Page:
1872-S: A touch scarcer overall than the 1871-S but far rarer in high grades. There are around 165-185 known with perhaps two dozen in About Uncirculated and another six to eight in Uncirculated. Not as well struck as the 1871-S but generally seen with pleasing rose and orange-gold color. This is another issue that is genuinely undervalued in high grades.
1873-S: One of the more available issues from this decade but not an easy coin to locate in choice, original AU-55 or better and genuinely rare in Uncirculated with approximately twelve to fifteen known. The best I've seen is a PCGS MS-64 that bounced around a number of auctions in 1993 and 1994 before it found a home in a private collection.
1875-S: Very similar to the 1873-S in terms of its overall and high grade rarity. There are approximately 200-225 known with most of these in the Extremely Fine-40 to About Uncirculated-55 range. This is a very underrated issue in Uncirculated with around twelve to fifteen known. The finest known is a PCGS MS-65 in a private collection. Often seen with weakness of strike at the centers and, especially, on the eagle's right leg.
1876-S: A more available coin than its tiny mintage figure of 5,000 would suggest. Often seen in the middle grades of About Uncirculated and with a similar appearance, suggesting a small hoard may have existed. Always seen with a raised mint-made diagonal bar on the throat of Liberty. There are around twelve to fifteen known in Uncirculated and the best I have seen was the PCGS MS-63 Bass II coin that realized $8,912 in October 1999.
1877-S: The second most common San Francisco quarter eagle and fairly similar in terms of overall and high grade rarity despite a considerably lower mintage of 35,400. Easily located in any circulated grade and not especially rare in the lower Uncirculated grades but surprisingly scarce in Mint State-63 and very rare above this. I have only seen one or two gems.
1878-S: The most common San Francisco quarter eagle by a huge margin, as one might deduce from its comparably high mintage figure of 178,000. Common in all grades up to and including Mint State-61 but much harder to find in MS-62 and MS-63 than generally realized and actually a very rare coin in MS-64 and above.
1879-S: The last quarter eagle struck at this mint and an issue that is considerably scarcer than generally regarded. In fact, many people still view the 1879-S as a common date but it is actually hard to locate in all grades and it is very rare in Mint State with around 12-15 known. Often seen semi-prooflike and with deep reddish-gold color. An exceptional value at current price levels.
III. Three Dollar Gold Pieces
Three dollar gold pieces were produced at the San Francisco mint from 1855 through 1857, in 1860, and again in 1870. The undisputed highlight of this quintet is the 1870-S which is unique and regarded as one of the great rarities of American numismatics. The other issues are all fairly scarce overall and they become quite rare in any grade approaching Mint State.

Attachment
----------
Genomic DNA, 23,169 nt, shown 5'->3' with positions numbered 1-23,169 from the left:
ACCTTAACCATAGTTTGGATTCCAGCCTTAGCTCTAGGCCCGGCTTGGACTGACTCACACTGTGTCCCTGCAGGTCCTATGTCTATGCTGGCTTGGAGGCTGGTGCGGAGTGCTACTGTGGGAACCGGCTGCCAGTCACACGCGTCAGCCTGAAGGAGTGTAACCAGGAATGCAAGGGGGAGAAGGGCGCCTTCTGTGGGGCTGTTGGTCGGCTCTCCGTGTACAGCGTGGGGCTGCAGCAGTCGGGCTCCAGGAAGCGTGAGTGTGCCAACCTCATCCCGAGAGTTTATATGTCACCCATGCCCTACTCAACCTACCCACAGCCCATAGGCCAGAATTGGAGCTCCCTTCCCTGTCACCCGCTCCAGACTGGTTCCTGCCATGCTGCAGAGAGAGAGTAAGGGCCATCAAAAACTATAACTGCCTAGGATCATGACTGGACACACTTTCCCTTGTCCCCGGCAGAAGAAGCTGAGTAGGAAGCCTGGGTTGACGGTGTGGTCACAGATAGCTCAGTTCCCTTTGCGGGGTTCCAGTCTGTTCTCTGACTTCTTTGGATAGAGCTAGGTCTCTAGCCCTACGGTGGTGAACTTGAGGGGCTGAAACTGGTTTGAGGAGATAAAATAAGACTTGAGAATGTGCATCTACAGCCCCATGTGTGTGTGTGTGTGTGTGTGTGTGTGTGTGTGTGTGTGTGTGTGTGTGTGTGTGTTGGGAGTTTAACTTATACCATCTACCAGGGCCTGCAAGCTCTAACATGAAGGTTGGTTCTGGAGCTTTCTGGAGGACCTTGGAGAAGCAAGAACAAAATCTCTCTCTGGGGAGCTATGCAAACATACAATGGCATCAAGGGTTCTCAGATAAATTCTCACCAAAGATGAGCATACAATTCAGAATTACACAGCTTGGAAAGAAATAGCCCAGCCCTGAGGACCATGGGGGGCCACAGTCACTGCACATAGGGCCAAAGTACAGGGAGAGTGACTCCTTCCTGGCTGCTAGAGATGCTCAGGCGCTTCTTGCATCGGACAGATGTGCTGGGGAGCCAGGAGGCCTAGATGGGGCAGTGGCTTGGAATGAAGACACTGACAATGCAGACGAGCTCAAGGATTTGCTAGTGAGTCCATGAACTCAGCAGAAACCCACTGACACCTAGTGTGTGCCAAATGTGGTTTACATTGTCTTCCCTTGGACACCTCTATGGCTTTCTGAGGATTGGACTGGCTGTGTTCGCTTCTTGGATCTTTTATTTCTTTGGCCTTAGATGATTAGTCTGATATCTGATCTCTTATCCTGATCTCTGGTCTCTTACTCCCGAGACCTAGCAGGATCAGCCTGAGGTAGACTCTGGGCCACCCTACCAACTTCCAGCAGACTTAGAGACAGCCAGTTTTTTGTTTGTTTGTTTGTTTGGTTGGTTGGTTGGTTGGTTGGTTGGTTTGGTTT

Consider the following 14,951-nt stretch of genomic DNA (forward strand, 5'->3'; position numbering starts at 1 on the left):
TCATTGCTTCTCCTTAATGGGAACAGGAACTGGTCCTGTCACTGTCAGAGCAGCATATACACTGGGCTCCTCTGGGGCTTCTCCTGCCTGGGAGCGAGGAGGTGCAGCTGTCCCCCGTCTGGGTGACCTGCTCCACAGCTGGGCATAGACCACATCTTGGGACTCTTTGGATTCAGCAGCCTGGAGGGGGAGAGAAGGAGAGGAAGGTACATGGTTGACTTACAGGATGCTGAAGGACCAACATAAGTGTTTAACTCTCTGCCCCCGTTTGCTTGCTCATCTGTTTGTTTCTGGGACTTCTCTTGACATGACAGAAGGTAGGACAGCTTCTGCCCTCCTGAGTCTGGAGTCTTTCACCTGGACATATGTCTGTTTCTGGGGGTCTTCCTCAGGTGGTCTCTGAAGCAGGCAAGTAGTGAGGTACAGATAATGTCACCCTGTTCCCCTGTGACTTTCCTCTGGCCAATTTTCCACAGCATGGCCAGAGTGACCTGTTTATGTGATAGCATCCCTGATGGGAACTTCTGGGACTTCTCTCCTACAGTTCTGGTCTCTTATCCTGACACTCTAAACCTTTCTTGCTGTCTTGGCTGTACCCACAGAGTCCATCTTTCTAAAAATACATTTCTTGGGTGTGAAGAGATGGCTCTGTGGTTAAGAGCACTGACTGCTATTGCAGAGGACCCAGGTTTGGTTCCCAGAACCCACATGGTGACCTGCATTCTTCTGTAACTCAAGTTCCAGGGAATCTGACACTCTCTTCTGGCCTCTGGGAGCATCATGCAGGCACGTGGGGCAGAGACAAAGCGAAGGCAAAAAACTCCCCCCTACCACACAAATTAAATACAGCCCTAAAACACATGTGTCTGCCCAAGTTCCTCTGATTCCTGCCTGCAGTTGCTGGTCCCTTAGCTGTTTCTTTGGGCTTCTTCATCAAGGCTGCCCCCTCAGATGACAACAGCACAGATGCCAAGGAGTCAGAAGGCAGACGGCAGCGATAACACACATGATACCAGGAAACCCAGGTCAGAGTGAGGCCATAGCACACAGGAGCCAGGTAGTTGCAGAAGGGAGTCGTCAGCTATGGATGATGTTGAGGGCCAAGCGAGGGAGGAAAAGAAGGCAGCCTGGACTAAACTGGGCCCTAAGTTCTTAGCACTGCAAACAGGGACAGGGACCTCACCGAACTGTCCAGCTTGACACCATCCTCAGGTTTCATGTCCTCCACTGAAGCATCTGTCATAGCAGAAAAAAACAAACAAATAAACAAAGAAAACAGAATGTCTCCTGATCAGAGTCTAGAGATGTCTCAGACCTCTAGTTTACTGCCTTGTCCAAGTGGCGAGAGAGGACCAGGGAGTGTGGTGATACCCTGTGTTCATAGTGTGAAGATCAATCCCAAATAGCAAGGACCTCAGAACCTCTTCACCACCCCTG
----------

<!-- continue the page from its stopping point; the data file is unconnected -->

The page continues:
1855-S: Only 6,600 were struck and this is the rarest collectible Three Dollar gold piece from San Francisco. Approximately 115-125 are known with most in the Very Fine to Extremely Fine range. Quite rare in the lower AU grades, very rare in AU-55 or better and extremely rare in Uncirculated with just three to five known. The Pittman II coin, which was later graded MS-63 by NGC, sold for $35,750 in May 1998 and it is the best business strike I've seen. There are a small number of Branch Mint proofs known, unquestionably struck to commemorate the introduction of this issue to the San Francisco mint.
1856-S: Far and away the most available San Francisco Three Dollar issue with as many as 350-400 known from the original mintage of 34,500. Easy to find in lower grades and only marginally scarce in nice About Uncirculated but very rare in full Mint State with perhaps a dozen known. The two best I've seen are the PCGS MS-64 that brought $34,500 in the October 1999 Bass II sale and an NGC MS-64 that sold for $35,650 in Heritage's 1998 FUN sale. Varieties exist with small and medium mintmarks.
1857-S: Approximately 200-225 are known and this date is relatively common in lower grades. It becomes very scarce in properly graded AU-50, very rare in the higher AU grades and it is exceedingly rare in Uncirculated; moreso, in fact, than either the 1855-S or 1856-S. The PCGS MS-63 in a private collection is the only truly Uncirculated piece I know of; maybe two or three others exist.
1860-S: 7,000 were struck and this underrated date is actually very close in terms of overall rarity to the better-known (and more expensive) 1855-S. It is almost never seen better than AU-55 and it is extremely hard to find pieces that have not been cleaned. The only unequivocally Uncirculated piece I've ever seen was the PCGS MS-62 in the Bass II sale that sold for $19,550; awfully good value when one considers this date could well be unique in Uncirculated!
1870-S: This issue is one of the true enigmas of American numismatics. Like the similarly dated half dime, the 1870-S three dollar gold piece is unique. The only known example is well worn and actually has initials scratched into the obverse fields (!). Nonetheless, this did not stop Harry Bass from paying $687,500 for this coin when it was sold as part of the Eliasberg collection in 1982. Today, it would probably bring $2 to 3 million dollars at auction. The Harry Bass Foundation, who currently owns this coin, plans to loan it to the American Numismatic Association museum collection later this year and, by early 2001, it should be on view in Colorado Springs.